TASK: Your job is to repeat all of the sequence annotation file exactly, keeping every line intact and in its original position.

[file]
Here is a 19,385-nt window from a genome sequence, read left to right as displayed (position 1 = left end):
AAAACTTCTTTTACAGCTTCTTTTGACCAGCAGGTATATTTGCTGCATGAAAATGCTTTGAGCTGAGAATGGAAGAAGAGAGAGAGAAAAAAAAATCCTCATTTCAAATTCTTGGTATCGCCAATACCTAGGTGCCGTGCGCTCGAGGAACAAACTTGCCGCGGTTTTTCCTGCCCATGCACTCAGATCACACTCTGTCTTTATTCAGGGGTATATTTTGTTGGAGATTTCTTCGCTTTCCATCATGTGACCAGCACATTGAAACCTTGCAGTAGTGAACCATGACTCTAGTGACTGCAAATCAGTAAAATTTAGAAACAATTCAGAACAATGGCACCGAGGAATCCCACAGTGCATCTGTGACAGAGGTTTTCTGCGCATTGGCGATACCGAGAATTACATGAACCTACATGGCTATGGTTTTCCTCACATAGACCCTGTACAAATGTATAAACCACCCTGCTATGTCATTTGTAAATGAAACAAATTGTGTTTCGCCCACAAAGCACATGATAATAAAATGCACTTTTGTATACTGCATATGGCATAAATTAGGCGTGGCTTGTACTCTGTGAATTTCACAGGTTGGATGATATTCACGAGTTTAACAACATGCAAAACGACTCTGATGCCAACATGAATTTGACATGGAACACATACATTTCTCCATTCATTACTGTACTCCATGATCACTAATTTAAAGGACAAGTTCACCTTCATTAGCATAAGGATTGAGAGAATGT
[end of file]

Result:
Here is a 19,385-nt window from a genome sequence, read left to right as displayed (position 1 = left end):
AAAACTTCTTTTACAGCTTCTTTTGACCAGCAGGTATATTTGCTGCATGAAAATGCTTTGAGCTGAGAATGGAAGAAGAGAGAGAGAAAAAAAAATCCTCATTTCAAATTCTTGGTATCGCCAATACCTAGGTGCCGTGCGCTCGAGGAACAAACTTGCCGCGGTTTTTCCTGCCCATGCACTCAGATCACACTCTGTCTTTATTCAGGGGTATATTTTGTTGGAGATTTCTTCGCTTTCCATCATGTGACCAGCACATTGAAACCTTGCAGTAGTGAACCATGACTCTAGTGACTGCAAATCAGTAAAATTTAGAAACAATTCAGAACAATGGCACCGAGGAATCCCACAGTGCATCTGTGACAGAGGTTTTCTGCGCATTGGCGATACCGAGAATTACATGAACCTACATGGCTATGGTTTTCCTCACATAGACCCTGTACAAATGTATAAACCACCCTGCTATGTCATTTGTAAATGAAACAAATTGTGTTTCGCCCACAAAGCACATGATAATAAAATGCACTTTTGTATACTGCATATGGCATAAATTAGGCGTGGCTTGTACTCTGTGAATTTCACAGGTTGGATGATATTCACGAGTTTAACAACATGCAAAACGACTCTGATGCCAACATGAATTTGACATGGAACACATACATTTCTCCATTCATTACTGTACTCCATGATCACTAATTTAAAGGACAAGTTCACCTTCATTAGCATAAGGATTGAGAGAATGT